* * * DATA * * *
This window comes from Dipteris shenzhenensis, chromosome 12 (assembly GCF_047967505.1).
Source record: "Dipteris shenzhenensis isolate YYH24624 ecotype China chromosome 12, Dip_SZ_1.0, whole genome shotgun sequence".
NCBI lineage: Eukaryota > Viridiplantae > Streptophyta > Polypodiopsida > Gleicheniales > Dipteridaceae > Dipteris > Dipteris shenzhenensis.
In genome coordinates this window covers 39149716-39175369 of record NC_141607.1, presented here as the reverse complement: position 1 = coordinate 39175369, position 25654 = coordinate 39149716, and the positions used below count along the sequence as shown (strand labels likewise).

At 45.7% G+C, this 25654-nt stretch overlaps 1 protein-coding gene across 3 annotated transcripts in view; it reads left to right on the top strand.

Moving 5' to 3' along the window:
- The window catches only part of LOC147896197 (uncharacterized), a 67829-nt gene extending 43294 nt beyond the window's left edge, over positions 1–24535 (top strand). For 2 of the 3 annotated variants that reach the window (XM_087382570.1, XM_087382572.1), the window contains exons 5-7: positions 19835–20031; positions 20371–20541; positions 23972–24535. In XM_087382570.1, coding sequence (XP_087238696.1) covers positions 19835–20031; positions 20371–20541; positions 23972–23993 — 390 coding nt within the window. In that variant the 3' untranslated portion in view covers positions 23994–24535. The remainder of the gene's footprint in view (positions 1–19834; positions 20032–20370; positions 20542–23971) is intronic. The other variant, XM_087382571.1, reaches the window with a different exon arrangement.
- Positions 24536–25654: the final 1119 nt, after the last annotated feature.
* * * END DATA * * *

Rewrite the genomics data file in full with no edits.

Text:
This window comes from Dipteris shenzhenensis, chromosome 12 (assembly GCF_047967505.1).
Source record: "Dipteris shenzhenensis isolate YYH24624 ecotype China chromosome 12, Dip_SZ_1.0, whole genome shotgun sequence".
NCBI lineage: Eukaryota > Viridiplantae > Streptophyta > Polypodiopsida > Gleicheniales > Dipteridaceae > Dipteris > Dipteris shenzhenensis.
In genome coordinates this window covers 39149716-39175369 of record NC_141607.1, presented here as the reverse complement: position 1 = coordinate 39175369, position 25654 = coordinate 39149716, and the positions used below count along the sequence as shown (strand labels likewise).

At 45.7% G+C, this 25654-nt stretch overlaps 1 protein-coding gene across 3 annotated transcripts in view; it reads left to right on the top strand.

Moving 5' to 3' along the window:
- The window catches only part of LOC147896197 (uncharacterized), a 67829-nt gene extending 43294 nt beyond the window's left edge, over positions 1–24535 (top strand). For 2 of the 3 annotated variants that reach the window (XM_087382570.1, XM_087382572.1), the window contains exons 5-7: positions 19835–20031; positions 20371–20541; positions 23972–24535. In XM_087382570.1, coding sequence (XP_087238696.1) covers positions 19835–20031; positions 20371–20541; positions 23972–23993 — 390 coding nt within the window. In that variant the 3' untranslated portion in view covers positions 23994–24535. The remainder of the gene's footprint in view (positions 1–19834; positions 20032–20370; positions 20542–23971) is intronic. The other variant, XM_087382571.1, reaches the window with a different exon arrangement.
- Positions 24536–25654: the final 1119 nt, after the last annotated feature.